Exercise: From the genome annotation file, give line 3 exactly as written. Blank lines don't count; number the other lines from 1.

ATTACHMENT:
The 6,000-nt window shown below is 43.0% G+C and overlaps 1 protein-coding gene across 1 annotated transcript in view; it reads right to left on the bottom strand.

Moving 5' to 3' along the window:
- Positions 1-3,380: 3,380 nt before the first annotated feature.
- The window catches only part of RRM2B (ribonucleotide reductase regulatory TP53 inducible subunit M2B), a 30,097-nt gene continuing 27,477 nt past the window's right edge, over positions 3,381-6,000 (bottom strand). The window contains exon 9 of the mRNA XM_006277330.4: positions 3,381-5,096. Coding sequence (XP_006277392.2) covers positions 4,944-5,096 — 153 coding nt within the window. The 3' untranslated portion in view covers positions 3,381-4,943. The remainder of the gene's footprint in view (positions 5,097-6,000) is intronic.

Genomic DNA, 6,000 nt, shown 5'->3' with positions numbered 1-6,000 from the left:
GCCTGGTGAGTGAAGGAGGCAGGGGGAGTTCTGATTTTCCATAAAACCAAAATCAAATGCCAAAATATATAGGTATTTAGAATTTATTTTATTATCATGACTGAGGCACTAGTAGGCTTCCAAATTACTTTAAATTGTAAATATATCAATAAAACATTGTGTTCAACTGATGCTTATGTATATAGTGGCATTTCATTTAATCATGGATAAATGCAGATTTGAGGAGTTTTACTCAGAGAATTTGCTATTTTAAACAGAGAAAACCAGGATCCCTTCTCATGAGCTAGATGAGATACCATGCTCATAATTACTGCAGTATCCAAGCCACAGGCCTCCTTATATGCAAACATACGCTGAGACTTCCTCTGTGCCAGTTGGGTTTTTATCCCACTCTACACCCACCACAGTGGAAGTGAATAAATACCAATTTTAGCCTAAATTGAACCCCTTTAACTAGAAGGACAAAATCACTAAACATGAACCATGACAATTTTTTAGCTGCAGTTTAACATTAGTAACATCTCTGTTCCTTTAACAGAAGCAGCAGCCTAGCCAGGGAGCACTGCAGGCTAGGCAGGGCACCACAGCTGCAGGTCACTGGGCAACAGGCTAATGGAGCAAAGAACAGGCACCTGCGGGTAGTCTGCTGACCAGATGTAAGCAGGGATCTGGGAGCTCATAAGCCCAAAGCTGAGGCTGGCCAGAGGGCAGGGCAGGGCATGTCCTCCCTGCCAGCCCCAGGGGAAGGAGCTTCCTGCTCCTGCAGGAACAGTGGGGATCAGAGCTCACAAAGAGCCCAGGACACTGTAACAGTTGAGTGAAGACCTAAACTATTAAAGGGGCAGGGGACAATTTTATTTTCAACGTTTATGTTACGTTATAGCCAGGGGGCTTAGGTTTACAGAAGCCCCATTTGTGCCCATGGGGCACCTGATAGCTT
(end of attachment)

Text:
- Positions 1-3,380: 3,380 nt before the first annotated feature.